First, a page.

Florida Urgent Rescue
Marcus was Surrendered to the Shelter in Critical Condition
Updated: May 16
𝗬𝗲𝘁 𝗔𝗻𝗼𝘁𝗵𝗲𝗿 𝗘𝗺𝗲𝗿𝗴𝗲𝗻𝗰𝘆! We always know it's bad news when we get a call from a shelter after hours. We got an SOS from Bradford County about a 5 month old puppy who was surrendered at closing because he has been vomiting, he had bloody diarrhea and hasn't eaten for 5 days, and he couldn't drink water. He was acting like he was in major pain.
The person who surrendered him said "he's a huge chewer and chews everything" so he might have a blockage, but she didn't want to take him to the vet. For 5 days! Parvo test was negative, so it sounded like a blockage.
He was in critical condition, and the shelter staff didn't think he'd make it through the night. Every rescue is full and struggling. It was late in the day, and regular vet offices were closing, so our only option was an ER vet. We didn't have a foster and we didn't have a place for him to go, but we knew we needed to help.
We scrambled to come up with a plan on the fly. We texted Dr. Apolo, one of the ER doctors at Capital Vet, telling her what we knew so far. She wasn't working, but she asked "how can I help?" She relayed what we knew so far to the doctor on duty. Susan Merrill worked the phones trying to find the fastest way to get him there.
The Bradford County shelter is an hour and fifteen minutes from Capital Vet, so it would be a 2 1/2 hour round trip. We cut that in half by calling some trusted volunteers who dropped everything to help. Torena Rowe has transported for us many times, and she immediately headed to the shelter. Any time there is an emergency, we also know we can always count on Kelly MacDade to help. She also jumped in her car and headed in that direction, and Torena and Kelly met halfway for the handoff.
When Kelly was about 10 minutes away, we got a call from Capital Vet telling us they had too many major emergencies already, and they couldn't take him. While we were on the phone, Dr. Apolo texted us with the same message, saying she was working on it. Before we even wrapped up the call, Dr. Apolo texted again telling us that she was going into the clinic (on her day off) and she would take care of him. She arrived with her husband, Dr. Nichols, who also came in on his day off to help.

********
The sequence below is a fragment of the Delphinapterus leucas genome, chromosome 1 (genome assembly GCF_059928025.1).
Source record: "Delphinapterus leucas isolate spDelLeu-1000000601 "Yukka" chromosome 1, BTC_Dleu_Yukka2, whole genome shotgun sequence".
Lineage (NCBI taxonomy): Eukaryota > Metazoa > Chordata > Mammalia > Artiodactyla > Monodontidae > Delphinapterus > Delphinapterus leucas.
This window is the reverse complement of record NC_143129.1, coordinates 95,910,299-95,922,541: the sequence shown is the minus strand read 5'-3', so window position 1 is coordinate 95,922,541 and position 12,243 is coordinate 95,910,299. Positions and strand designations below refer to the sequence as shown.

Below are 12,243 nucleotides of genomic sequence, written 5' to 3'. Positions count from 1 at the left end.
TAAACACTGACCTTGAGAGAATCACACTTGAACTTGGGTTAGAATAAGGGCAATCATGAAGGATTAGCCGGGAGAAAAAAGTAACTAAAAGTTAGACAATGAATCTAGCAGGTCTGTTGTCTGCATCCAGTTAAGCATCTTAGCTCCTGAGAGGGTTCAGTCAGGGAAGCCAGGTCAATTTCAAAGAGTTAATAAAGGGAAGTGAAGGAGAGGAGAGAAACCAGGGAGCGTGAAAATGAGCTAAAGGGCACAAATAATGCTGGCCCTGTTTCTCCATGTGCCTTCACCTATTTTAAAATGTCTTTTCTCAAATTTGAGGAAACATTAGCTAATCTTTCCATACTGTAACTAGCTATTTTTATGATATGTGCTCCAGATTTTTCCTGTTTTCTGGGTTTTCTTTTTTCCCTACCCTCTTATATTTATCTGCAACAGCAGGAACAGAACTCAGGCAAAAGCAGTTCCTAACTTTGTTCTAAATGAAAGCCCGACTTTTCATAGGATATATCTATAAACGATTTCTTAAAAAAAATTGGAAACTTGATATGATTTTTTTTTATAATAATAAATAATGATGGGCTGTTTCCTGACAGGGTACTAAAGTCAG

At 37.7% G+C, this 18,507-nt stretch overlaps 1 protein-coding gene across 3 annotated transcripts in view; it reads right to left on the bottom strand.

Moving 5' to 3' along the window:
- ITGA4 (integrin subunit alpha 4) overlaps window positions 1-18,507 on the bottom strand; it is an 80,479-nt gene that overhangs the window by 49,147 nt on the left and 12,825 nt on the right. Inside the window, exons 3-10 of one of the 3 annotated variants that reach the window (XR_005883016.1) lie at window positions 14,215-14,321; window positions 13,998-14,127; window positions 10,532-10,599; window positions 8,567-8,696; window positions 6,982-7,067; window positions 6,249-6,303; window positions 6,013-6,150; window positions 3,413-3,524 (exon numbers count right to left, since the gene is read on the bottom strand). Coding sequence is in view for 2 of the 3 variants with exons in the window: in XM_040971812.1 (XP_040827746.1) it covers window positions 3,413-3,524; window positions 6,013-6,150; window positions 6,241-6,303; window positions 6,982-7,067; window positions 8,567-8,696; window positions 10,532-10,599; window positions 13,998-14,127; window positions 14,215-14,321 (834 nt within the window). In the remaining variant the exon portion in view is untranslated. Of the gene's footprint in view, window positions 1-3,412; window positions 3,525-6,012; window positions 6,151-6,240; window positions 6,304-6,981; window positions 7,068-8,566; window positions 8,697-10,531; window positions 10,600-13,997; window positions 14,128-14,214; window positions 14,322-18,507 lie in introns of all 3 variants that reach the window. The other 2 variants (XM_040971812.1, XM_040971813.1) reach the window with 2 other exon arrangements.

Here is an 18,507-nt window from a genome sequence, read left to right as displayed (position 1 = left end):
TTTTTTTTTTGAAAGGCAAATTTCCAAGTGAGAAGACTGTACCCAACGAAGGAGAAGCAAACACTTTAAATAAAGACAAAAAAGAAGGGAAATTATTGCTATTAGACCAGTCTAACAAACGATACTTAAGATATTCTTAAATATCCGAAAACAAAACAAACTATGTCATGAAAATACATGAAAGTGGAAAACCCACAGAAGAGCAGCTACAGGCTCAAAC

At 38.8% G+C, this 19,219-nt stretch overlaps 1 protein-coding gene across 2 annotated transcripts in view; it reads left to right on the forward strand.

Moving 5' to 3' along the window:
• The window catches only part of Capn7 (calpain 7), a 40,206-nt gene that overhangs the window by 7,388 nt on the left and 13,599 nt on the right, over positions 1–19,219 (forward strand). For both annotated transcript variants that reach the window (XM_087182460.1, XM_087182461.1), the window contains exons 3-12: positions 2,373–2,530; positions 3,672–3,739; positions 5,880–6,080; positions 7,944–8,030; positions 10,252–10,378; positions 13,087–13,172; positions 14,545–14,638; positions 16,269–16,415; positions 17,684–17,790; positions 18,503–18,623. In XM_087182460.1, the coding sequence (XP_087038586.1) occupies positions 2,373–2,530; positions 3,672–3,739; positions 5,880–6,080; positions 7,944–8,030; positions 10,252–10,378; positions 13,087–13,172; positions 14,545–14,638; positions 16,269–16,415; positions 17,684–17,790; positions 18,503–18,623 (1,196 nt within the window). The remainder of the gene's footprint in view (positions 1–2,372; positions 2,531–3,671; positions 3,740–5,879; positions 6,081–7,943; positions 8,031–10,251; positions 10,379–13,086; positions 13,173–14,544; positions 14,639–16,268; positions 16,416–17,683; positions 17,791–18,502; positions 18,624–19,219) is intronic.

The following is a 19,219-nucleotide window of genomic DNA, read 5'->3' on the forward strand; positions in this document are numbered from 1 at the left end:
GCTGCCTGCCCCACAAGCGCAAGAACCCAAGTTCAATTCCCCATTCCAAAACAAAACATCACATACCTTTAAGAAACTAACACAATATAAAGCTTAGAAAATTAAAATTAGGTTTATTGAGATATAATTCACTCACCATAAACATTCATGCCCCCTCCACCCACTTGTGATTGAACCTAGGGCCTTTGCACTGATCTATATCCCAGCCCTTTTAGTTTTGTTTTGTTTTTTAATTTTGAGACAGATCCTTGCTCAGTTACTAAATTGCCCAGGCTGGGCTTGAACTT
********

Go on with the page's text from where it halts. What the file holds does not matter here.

Our critical pup didn't have a name yet, so we decided to call him Marcus, after Marcus Aurelius. Drs. Apolo and Nichols immediately hospitalized Marcus, ran bloodwork, Xrays, and did an ultrasound.
The news was even worse than we expected. This poor boy is in very bad shape. He is septic, extremely dehydrated, tachycardic and he has a fever. His white blood cell count was only 900 (normal range is 6,000-17,000), and his neutrophil values were only 90 (normal range is 3,000 – 12,000 per microliter).
The possible good news is that Xrays and ultrasound don't show an obstruction, but he's so dehydrated they could not rule out a foreign body yet. He has severe gastroenteritis, and he may have a bowel intussusception (a life threatening condition where the bowel telescopes into itself). If that's the case, he'll need emergency surgery.
Dr. Apolo gave Marcus a bolus of IV fluids, and he's on a high rate of fluids and antibiotics. She also gave him Cerenia and GI protectants. His immunity is very compromised, and his WBC is critically low. On top of everything else, he also has ringworm. He will be hospitalized for the next 48 hours, and possibly longer.
Thank you to everyone who worked together to try to save this sweet boy. Thank you Deputy Summerlyn Byrd, who stayed late to reach out to rescues about this critically ill dog, and thank you Torena and Kelly for once again jumping in to help when there was a dog in danger. Finally, thank you Dr. Apolo and Dr. Nichols, who continue to impress and amaze us, again and again. There are a lot of great veterinarians out there, and there a few who are so dedicated and who go so far above and beyond, again and again, that we can never find a way to adequately thank them.
Please say a prayer for this sweet boy. Marcus is still in very critical condition. If you'd like to help, please consider a tax-deductible donation. We've already spent $2,400 on him, and if he needs surgery, that will go up dramatically. Even in the best case scenario, we'll likely spend a lot more. We joke that "Urgent is our Middle Name" but we need all the help we can get to save dogs like Marcus. Thank you to everyone helping him!
To Foster: www.floridaurgentrescue.org/foster To Adopt: www.floridaurgentrescue.org/adopt To Donate: — Credit Card: www.floridaurgentrescue.org/donate — Venmo: @FloridaUrgentRescue — PayPal: firstname.lastname@example.org — CashApp: $FloridaUrgentRescue — Mail: Florida Urgent Rescue 7643 Gate Parkway #104-27 Jacksonville, FL 32256
𝗙𝗨𝗥 𝗠𝗢𝗡𝗧𝗛𝗟𝗬 𝗚𝗜𝗩𝗜𝗡𝗚 𝗣𝗥𝗢𝗚𝗥𝗔𝗠 Sick and injured animals need help fast. Every donation helps, but Monthly donors give us flexibility to respond immediately when there is an emergency. When there is a hoarding case or a hurricane, a dog with a gunshot wound or a cruelty case, we have to act quickly. We don't have time to do a fundraiser, and wait for those funds to get to us. Your monthly donation can help us save lives again and again.
𝗧𝗢 𝗟𝗘𝗔𝗥𝗡 𝗠𝗢𝗥𝗘 𝗔𝗕𝗢𝗨𝗧 𝗧𝗛𝗘 𝗙𝗨𝗥 𝗠𝗢𝗡𝗧𝗛𝗟𝗬 𝗚𝗜𝗩𝗜𝗡𝗚 𝗣𝗥𝗢𝗚𝗥𝗔𝗠, 𝗣𝗟𝗘𝗔𝗦𝗘 𝗩𝗜𝗦𝗜𝗧: https://www.floridaurgentrescue.org/donatemonthly Florida Urgent Rescue is a 501(c)(3) nonprofit, a Guidestar Platinum participant and a 2023 Top Rated Nonprofit on Great Nonprofits. Learn more about FUR at: www.floridaurgentrescue.org